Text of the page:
Prosecution for "material support" has expanded under Obama. Where does it leave the First Amendment?
Last week, a 24-year-old Virginia man named Jubair Ahmad was arrested and charged with providing "material support" to an officially designated terrorist organization, the Pakistani group Lashkar-e-Taiba (LeT).
But Ahmad is not accused of sending money or weapons to LeT, or scouting out targets for the group. What had Ahmad allegedly done? Uploaded a "propaganda video to YouTube on behalf of LeT" that showed "so-called jihadi martyrs and armored trucks exploding after having been hit by improvised explosive devices," according to the Justice Department. Ahmad allegedly had spoken to the son of an LeT figure about making the video.
The case is an example of prosecutors’ aggressive use, in the decade after Sept. 11, of the preexisting law that bars providing "material support" to officially designated terrorist groups. In a landmark case last year, the Supreme Court endorsed the government’s broad interpretation of the material-support law in a way that critics say criminalizes speech.
The expanded use of the material-support law is an important part of the legacy of 9/11 and the legal regime erected in response to the attacks. To learn more about the history and use of the material-support statute, I spoke with Hina Shamsi, the director of the National Security Project at the American Civil Liberties Union.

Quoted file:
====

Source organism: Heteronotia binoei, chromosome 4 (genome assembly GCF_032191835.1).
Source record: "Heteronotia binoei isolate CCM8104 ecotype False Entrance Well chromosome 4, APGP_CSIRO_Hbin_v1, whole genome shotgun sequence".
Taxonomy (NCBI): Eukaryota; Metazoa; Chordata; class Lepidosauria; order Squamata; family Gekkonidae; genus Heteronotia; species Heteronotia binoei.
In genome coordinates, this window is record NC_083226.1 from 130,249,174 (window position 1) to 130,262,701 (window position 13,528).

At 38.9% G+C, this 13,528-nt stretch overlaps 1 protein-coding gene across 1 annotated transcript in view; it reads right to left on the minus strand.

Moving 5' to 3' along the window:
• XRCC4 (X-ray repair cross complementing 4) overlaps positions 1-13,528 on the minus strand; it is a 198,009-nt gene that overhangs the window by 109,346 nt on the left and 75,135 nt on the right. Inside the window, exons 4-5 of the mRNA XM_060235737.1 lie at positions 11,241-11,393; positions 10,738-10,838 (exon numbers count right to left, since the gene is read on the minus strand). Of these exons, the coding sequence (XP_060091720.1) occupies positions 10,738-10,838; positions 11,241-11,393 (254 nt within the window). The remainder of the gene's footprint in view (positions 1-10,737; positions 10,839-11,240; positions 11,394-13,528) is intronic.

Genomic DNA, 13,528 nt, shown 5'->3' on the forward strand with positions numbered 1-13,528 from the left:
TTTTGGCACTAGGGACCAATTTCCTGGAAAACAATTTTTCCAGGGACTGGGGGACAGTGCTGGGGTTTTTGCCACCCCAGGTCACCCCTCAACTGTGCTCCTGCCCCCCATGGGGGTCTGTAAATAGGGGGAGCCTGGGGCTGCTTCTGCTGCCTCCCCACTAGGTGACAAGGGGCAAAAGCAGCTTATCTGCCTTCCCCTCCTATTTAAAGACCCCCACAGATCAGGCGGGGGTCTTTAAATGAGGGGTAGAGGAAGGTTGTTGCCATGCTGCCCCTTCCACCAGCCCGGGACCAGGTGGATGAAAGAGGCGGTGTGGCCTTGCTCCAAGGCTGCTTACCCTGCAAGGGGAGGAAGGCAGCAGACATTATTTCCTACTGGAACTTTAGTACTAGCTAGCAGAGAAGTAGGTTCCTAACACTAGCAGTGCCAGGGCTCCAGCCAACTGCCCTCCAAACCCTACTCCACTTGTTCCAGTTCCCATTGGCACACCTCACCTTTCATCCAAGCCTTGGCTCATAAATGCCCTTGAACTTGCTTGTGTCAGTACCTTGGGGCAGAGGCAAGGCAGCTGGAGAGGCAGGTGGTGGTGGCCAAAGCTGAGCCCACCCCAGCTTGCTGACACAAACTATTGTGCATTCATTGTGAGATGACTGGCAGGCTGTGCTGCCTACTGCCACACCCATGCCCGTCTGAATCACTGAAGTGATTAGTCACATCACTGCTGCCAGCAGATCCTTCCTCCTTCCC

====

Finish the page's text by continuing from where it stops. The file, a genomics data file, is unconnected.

What does the material-support law say, exactly?
It gives the government the power to designate non-U.S. groups as foreign terrorist organizations based on very broad criteria. That includes whether the group has used or threatened to use a weapon against personal property; whether the group’s activities undermine our national defense, foreign relations or economic interests. What is most problematic about the law, though, is "material support" has been interpreted so broadly. It is used regardless of whether the provider has the intent to support terrorism, or whether any specific act of terrorism has taken place or is being planned, and even to include pure speech and advocacy.
How and how much has this statute been used in the decade since Sept. 11?
The material-support law is the statute prosecutors most use in suspected terrorism cases, including not just in our federal courts but also in military commissions. It is now the most far-reaching statute prosecutors use in suspected terrorism cases. Its use, and its use specifically in this Lashkar-e-Taiba case, shows just how the grave the implications are for Americans’ free speech rights. That’s how it is that what appears to be purely First Amendment-protected activity here is being criminalized.The government has a legitimate and compelling interest in protecting the nation from terrorism and in stopping material support that actually furthers unlawful and violent acts.
Is this a post-9/11 law?